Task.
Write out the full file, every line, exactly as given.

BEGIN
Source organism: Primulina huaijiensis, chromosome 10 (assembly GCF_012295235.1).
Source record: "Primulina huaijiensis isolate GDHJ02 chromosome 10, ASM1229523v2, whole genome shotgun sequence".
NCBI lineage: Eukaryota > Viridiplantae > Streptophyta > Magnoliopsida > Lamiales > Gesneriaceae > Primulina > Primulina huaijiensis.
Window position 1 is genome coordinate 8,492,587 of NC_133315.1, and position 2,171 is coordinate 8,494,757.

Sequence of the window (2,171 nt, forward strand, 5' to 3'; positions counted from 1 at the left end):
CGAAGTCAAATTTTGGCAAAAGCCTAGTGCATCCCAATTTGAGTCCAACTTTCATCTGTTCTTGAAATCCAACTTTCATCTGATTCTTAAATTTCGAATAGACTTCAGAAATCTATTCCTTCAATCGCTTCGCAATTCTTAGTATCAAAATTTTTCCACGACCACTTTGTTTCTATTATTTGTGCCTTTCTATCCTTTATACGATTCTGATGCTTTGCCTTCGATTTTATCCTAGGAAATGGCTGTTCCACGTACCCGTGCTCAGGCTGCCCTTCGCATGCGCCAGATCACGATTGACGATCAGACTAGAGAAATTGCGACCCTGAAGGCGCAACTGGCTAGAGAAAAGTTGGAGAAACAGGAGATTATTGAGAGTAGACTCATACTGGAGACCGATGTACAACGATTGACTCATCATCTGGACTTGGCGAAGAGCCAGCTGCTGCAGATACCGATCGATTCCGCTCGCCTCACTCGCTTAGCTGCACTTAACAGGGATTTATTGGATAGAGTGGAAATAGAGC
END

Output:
Source organism: Primulina huaijiensis, chromosome 10 (assembly GCF_012295235.1).
Source record: "Primulina huaijiensis isolate GDHJ02 chromosome 10, ASM1229523v2, whole genome shotgun sequence".
NCBI lineage: Eukaryota > Viridiplantae > Streptophyta > Magnoliopsida > Lamiales > Gesneriaceae > Primulina > Primulina huaijiensis.
Window position 1 is genome coordinate 8,492,587 of NC_133315.1, and position 2,171 is coordinate 8,494,757.

Sequence of the window (2,171 nt, forward strand, 5' to 3'; positions counted from 1 at the left end):
CGAAGTCAAATTTTGGCAAAAGCCTAGTGCATCCCAATTTGAGTCCAACTTTCATCTGTTCTTGAAATCCAACTTTCATCTGATTCTTAAATTTCGAATAGACTTCAGAAATCTATTCCTTCAATCGCTTCGCAATTCTTAGTATCAAAATTTTTCCACGACCACTTTGTTTCTATTATTTGTGCCTTTCTATCCTTTATACGATTCTGATGCTTTGCCTTCGATTTTATCCTAGGAAATGGCTGTTCCACGTACCCGTGCTCAGGCTGCCCTTCGCATGCGCCAGATCACGATTGACGATCAGACTAGAGAAATTGCGACCCTGAAGGCGCAACTGGCTAGAGAAAAGTTGGAGAAACAGGAGATTATTGAGAGTAGACTCATACTGGAGACCGATGTACAACGATTGACTCATCATCTGGACTTGGCGAAGAGCCAGCTGCTGCAGATACCGATCGATTCCGCTCGCCTCACTCGCTTAGCTGCACTTAACAGGGATTTATTGGATAGAGTGGAAATAGAGC